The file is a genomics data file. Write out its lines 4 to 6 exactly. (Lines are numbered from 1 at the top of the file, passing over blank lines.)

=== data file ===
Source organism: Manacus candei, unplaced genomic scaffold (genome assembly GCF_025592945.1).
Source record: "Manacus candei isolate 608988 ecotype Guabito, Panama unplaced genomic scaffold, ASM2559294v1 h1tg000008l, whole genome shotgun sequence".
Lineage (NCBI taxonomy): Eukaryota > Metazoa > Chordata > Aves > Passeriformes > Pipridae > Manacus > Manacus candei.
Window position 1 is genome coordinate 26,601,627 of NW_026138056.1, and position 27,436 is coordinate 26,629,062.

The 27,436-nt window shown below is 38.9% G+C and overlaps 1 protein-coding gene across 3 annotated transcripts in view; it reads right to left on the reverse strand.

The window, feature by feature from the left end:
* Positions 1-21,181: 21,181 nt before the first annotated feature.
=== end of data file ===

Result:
Window position 1 is genome coordinate 26,601,627 of NW_026138056.1, and position 27,436 is coordinate 26,629,062.

The 27,436-nt window shown below is 38.9% G+C and overlaps 1 protein-coding gene across 3 annotated transcripts in view; it reads right to left on the reverse strand.

The window, feature by feature from the left end: